The end of 2018 saw one of their heros, Monzo (as yet an unquoted company), raise £20 million in three hours - most of it from their young users through crowdfunding. Monzo’s smart features (splitting bills, spending breakdowns, budgeting tools etc.) seem to have struck a chord and at the heart of it all is a feeling of more financial control - no matter how small the balance in the account. 7/10 students want their bank to use technology to help them save through features such as goal reminders, piggy banking by rounding up transactions etc. When it comes to keeping control of their finances, students are increasingly turning to smart banking tools.
“I have recently been using Chip, which monitors my spending habits… and withdraws a regular payment which I am unlikely to notice. I find this less intrusive as it allows me complete access to my spending and savings.”
Young people’s wages have still not recovered from the 2008 crash but cost of living, higher education and pretty much everything else has gone up. So it’s not surprising that students coming into the world of work are very aware of their financial insecurity. 63% admitted that they worry about money regularly (women more than men) but only 19% of those have sought financial advice. Is this a space where brands can help? Young people feel judged by banks when they run into problems with their money. If as a brand you can help alleviate worries and keep up a conversation that gives information and help in a non-preachy and fun way, surely you will be the go-to for any financial concerns.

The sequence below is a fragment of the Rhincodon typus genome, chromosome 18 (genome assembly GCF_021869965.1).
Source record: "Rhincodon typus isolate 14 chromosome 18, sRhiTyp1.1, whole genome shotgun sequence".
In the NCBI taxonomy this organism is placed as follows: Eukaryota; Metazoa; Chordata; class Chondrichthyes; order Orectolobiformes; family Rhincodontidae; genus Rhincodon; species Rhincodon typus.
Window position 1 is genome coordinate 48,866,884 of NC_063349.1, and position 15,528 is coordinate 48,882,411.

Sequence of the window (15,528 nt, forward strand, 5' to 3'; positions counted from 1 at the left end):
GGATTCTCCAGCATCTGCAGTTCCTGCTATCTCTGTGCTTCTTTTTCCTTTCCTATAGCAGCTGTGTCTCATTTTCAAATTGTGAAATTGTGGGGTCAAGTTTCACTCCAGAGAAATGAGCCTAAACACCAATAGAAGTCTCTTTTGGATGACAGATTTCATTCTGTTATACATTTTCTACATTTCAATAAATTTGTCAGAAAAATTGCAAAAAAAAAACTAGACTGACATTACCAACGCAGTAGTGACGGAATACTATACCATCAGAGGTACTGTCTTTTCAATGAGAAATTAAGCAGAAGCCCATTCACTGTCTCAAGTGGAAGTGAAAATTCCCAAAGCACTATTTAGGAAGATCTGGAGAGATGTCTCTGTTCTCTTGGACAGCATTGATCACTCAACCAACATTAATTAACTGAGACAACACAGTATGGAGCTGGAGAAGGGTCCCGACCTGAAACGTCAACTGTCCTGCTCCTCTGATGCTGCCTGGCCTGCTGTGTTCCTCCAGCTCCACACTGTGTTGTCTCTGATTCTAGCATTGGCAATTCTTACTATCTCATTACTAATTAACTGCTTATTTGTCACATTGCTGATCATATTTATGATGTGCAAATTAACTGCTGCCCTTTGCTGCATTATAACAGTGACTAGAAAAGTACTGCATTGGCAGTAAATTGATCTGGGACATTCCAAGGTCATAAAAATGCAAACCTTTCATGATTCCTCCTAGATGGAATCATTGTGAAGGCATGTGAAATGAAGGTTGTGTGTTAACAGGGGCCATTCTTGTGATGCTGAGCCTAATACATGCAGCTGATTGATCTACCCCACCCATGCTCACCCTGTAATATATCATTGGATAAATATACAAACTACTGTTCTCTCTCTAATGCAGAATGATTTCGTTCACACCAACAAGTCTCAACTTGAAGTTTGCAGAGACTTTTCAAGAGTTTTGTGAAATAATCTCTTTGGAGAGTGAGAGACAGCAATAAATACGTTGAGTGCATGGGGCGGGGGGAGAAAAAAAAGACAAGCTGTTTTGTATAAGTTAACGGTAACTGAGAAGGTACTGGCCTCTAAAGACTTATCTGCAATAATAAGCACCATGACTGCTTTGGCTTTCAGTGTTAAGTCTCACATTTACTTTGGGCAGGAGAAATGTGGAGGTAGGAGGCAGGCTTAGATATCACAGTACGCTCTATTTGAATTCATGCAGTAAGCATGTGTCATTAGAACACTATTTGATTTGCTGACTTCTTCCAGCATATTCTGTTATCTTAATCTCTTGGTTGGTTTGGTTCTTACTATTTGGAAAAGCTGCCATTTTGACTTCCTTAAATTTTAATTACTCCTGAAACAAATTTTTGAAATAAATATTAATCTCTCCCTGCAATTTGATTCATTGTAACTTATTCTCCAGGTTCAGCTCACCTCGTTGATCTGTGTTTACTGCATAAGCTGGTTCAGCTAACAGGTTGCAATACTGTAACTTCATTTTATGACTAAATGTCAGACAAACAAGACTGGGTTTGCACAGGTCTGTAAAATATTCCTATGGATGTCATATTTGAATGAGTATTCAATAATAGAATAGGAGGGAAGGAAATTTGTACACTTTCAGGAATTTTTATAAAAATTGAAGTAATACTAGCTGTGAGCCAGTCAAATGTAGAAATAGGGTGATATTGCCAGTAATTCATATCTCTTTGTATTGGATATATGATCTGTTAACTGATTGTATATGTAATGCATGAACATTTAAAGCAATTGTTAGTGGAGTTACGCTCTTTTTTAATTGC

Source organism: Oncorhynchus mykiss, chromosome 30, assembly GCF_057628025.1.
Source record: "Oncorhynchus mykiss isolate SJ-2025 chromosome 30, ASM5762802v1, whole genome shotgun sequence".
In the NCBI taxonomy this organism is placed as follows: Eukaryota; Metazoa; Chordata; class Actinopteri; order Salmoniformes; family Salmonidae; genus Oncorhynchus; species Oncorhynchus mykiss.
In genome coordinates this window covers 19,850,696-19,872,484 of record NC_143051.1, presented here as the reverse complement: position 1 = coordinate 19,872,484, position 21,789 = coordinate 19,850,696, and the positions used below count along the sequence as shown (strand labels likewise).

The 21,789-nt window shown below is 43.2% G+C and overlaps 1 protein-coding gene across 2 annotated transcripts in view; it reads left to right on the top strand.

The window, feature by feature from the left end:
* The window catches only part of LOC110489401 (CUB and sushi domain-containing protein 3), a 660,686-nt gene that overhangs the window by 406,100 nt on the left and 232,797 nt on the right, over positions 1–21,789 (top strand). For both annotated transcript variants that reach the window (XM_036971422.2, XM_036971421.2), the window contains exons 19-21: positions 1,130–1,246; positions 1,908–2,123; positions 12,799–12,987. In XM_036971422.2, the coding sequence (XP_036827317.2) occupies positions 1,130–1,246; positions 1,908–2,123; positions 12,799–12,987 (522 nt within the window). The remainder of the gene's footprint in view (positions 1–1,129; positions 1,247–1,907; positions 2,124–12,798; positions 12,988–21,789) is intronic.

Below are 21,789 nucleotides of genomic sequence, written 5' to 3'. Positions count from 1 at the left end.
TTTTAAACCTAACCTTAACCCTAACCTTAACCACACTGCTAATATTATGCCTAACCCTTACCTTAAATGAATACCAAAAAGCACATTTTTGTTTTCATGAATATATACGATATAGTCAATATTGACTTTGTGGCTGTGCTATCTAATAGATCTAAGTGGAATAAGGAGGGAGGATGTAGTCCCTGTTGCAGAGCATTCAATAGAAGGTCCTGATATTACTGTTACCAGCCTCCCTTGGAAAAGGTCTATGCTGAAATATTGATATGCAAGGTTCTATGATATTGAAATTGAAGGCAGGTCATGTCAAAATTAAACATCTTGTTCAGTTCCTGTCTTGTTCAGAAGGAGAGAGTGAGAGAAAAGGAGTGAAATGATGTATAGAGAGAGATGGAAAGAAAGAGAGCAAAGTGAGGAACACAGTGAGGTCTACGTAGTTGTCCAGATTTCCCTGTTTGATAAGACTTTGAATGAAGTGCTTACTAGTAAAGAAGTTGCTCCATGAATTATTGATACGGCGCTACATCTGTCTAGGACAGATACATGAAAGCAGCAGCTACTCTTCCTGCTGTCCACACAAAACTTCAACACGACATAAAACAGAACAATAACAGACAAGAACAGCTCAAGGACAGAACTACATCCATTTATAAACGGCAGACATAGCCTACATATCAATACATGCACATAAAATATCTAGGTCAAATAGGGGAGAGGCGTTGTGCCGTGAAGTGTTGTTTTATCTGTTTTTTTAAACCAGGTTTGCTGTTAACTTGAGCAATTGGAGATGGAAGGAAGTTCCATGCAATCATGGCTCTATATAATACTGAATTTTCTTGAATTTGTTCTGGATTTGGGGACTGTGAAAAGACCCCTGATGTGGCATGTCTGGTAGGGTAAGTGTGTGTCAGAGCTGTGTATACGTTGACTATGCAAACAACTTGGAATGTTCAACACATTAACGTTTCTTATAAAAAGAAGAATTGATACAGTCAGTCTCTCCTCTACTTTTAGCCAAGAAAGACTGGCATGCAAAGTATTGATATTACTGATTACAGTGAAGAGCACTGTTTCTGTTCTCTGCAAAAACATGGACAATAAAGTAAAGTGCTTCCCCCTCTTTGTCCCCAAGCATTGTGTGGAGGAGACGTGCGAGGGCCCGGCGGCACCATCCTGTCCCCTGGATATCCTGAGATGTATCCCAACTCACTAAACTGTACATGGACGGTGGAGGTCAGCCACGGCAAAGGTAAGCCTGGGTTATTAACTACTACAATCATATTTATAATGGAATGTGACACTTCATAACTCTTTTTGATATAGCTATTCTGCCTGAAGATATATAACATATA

“The most important thing is that you don’t have to have interaction with another person… because often people get intimidated when they have to talk to a bank official.”
Students may not have faced the financial crisis of 2008 themselves but they saw what their parents had to go through. They’ve also seen the impact that pension scandals and low savings interest rates have had on their families. More than a decade later they still aren’t seeing enough change to make them feel comfortable or secure yet. Traditional banks have lost their hold on the youth just as the youth have lost their faith in traditional banking institutions. A third of students think that traditional banks have let us down and 4/10 just don’t know what to think. The oldest of our students had the most negative view, over indexing significantly.
So they aren’t happy with traditional banks and they aren’t ready to bet it all on new fintech brands. Where does this leave them?